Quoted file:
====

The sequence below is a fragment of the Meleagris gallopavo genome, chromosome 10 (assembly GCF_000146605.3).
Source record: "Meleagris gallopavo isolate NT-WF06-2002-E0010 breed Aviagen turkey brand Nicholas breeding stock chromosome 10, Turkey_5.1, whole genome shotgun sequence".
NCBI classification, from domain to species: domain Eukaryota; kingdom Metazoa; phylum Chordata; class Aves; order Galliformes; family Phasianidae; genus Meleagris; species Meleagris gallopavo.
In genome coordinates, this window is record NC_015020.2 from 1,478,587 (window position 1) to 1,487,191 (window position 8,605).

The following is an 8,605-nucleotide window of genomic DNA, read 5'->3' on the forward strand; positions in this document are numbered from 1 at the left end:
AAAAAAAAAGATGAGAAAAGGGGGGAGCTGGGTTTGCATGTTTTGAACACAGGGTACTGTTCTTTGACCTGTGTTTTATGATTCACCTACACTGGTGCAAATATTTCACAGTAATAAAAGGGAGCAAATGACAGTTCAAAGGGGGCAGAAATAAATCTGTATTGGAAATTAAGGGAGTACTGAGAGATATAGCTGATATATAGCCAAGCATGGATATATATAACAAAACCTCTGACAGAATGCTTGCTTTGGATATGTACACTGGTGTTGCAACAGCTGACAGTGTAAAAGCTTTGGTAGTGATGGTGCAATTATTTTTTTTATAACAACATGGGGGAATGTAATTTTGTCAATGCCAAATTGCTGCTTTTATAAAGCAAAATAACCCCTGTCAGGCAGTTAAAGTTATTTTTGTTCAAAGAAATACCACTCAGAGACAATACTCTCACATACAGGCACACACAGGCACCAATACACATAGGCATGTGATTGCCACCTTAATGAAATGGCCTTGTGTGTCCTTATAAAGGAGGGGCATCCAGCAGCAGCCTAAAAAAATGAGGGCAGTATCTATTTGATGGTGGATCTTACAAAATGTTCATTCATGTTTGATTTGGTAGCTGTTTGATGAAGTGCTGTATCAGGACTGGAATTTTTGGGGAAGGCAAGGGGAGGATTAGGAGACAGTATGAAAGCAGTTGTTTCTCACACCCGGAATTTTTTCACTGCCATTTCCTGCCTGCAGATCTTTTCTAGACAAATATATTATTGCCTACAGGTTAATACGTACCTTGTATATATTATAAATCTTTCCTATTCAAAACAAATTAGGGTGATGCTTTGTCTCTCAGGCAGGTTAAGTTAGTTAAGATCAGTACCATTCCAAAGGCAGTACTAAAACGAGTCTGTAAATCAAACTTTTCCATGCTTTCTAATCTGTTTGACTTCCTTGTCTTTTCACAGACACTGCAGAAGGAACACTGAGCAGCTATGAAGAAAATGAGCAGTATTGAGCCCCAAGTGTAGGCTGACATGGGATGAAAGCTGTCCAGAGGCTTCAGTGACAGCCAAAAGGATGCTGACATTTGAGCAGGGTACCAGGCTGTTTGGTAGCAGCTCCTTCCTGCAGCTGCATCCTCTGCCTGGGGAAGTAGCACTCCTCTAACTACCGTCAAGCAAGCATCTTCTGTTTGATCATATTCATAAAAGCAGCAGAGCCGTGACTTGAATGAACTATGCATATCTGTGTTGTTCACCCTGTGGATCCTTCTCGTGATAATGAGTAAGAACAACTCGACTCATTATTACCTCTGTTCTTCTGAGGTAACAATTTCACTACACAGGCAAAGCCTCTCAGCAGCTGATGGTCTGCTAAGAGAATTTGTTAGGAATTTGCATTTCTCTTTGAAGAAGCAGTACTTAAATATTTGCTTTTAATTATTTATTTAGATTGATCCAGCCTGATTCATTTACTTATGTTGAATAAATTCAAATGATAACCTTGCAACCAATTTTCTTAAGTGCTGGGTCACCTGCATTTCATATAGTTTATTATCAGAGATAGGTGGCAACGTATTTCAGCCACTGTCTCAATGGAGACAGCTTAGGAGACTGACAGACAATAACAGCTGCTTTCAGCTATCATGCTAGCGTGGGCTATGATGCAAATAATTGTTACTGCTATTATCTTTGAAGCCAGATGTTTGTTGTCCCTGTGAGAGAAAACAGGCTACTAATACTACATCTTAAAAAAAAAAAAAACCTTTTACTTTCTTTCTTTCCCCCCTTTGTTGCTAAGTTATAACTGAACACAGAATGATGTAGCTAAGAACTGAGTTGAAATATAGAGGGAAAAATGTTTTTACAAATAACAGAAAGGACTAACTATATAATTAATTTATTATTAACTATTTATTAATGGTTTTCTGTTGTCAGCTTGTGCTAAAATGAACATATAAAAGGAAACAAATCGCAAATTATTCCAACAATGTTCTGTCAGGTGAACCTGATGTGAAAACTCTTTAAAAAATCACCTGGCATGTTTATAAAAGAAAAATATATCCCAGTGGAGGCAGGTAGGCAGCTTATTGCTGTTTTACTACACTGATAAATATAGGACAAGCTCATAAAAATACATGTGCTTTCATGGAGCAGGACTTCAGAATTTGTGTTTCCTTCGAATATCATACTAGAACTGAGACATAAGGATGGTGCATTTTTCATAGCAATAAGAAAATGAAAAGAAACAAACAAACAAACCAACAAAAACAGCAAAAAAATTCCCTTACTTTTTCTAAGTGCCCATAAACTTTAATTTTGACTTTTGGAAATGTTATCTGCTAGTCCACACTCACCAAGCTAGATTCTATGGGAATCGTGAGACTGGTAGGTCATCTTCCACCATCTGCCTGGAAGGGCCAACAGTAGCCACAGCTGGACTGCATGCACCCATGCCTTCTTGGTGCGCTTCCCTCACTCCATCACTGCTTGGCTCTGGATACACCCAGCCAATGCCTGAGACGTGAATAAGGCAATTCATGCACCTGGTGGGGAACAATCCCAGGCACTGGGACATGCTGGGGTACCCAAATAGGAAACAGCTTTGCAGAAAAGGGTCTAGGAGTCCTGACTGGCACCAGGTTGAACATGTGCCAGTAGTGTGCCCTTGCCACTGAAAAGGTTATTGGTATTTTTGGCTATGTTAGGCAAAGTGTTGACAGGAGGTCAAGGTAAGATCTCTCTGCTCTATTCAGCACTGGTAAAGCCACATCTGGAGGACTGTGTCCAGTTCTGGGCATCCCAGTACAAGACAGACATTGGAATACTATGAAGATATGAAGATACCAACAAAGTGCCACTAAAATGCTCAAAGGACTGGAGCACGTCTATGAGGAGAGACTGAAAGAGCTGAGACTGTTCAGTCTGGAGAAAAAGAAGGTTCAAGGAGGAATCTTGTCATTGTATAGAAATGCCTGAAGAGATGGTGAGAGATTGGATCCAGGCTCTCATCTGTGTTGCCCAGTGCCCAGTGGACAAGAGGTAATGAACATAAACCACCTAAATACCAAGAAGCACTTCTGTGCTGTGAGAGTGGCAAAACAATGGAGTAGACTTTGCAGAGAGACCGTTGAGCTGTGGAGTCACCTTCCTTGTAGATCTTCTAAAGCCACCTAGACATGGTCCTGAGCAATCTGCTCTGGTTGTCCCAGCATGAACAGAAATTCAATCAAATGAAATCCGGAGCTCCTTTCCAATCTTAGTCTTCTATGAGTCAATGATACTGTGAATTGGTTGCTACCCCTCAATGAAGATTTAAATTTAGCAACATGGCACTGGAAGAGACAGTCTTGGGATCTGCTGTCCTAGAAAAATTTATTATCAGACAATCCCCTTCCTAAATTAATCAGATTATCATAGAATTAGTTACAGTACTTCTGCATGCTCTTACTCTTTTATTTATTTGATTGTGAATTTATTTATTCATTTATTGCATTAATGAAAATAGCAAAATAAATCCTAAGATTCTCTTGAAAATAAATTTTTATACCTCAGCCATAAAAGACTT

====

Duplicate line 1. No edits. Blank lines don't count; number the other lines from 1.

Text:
The sequence below is a fragment of the Meleagris gallopavo genome, chromosome 10 (assembly GCF_000146605.3).